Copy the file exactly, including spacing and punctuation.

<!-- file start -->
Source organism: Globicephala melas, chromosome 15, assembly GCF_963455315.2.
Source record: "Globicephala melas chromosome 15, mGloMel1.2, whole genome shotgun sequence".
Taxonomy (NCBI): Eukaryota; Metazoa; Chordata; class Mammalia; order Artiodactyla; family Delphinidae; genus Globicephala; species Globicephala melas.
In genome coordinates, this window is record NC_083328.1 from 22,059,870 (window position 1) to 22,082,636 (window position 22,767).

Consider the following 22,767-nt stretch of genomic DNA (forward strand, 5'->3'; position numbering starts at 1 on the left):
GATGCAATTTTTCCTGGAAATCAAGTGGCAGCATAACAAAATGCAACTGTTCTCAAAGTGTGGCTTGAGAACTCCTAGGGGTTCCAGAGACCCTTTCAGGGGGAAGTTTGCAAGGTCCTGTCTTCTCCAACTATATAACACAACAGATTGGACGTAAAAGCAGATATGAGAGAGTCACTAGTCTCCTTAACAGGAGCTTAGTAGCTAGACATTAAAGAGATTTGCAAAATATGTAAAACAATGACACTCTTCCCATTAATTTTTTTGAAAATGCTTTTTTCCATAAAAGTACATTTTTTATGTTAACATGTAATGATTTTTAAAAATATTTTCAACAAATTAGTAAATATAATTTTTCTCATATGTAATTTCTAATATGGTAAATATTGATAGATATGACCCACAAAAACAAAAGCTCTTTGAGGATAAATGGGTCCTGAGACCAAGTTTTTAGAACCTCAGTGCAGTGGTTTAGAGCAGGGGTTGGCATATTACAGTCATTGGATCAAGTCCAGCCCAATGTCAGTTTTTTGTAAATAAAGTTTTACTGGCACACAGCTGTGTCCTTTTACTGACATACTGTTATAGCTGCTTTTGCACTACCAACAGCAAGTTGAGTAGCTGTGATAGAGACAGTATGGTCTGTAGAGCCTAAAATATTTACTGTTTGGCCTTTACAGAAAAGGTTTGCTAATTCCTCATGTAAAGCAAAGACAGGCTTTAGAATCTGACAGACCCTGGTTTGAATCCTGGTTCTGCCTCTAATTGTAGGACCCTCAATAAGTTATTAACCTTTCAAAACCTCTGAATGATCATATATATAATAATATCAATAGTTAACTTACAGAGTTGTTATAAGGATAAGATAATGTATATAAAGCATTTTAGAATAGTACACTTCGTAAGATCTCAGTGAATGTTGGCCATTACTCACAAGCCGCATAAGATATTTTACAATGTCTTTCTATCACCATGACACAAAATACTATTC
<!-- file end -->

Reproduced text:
Source organism: Globicephala melas, chromosome 15, assembly GCF_963455315.2.
Source record: "Globicephala melas chromosome 15, mGloMel1.2, whole genome shotgun sequence".
Taxonomy (NCBI): Eukaryota; Metazoa; Chordata; class Mammalia; order Artiodactyla; family Delphinidae; genus Globicephala; species Globicephala melas.
In genome coordinates, this window is record NC_083328.1 from 22,059,870 (window position 1) to 22,082,636 (window position 22,767).

Consider the following 22,767-nt stretch of genomic DNA (forward strand, 5'->3'; position numbering starts at 1 on the left):
GATGCAATTTTTCCTGGAAATCAAGTGGCAGCATAACAAAATGCAACTGTTCTCAAAGTGTGGCTTGAGAACTCCTAGGGGTTCCAGAGACCCTTTCAGGGGGAAGTTTGCAAGGTCCTGTCTTCTCCAACTATATAACACAACAGATTGGACGTAAAAGCAGATATGAGAGAGTCACTAGTCTCCTTAACAGGAGCTTAGTAGCTAGACATTAAAGAGATTTGCAAAATATGTAAAACAATGACACTCTTCCCATTAATTTTTTTGAAAATGCTTTTTTCCATAAAAGTACATTTTTTATGTTAACATGTAATGATTTTTAAAAATATTTTCAACAAATTAGTAAATATAATTTTTCTCATATGTAATTTCTAATATGGTAAATATTGATAGATATGACCCACAAAAACAAAAGCTCTTTGAGGATAAATGGGTCCTGAGACCAAGTTTTTAGAACCTCAGTGCAGTGGTTTAGAGCAGGGGTTGGCATATTACAGTCATTGGATCAAGTCCAGCCCAATGTCAGTTTTTTGTAAATAAAGTTTTACTGGCACACAGCTGTGTCCTTTTACTGACATACTGTTATAGCTGCTTTTGCACTACCAACAGCAAGTTGAGTAGCTGTGATAGAGACAGTATGGTCTGTAGAGCCTAAAATATTTACTGTTTGGCCTTTACAGAAAAGGTTTGCTAATTCCTCATGTAAAGCAAAGACAGGCTTTAGAATCTGACAGACCCTGGTTTGAATCCTGGTTCTGCCTCTAATTGTAGGACCCTCAATAAGTTATTAACCTTTCAAAACCTCTGAATGATCATATATATAATAATATCAATAGTTAACTTACAGAGTTGTTATAAGGATAAGATAATGTATATAAAGCATTTTAGAATAGTACACTTCGTAAGATCTCAGTGAATGTTGGCCATTACTCACAAGCCGCATAAGATATTTTACAATGTCTTTCTATCACCATGACACAAAATACTATTC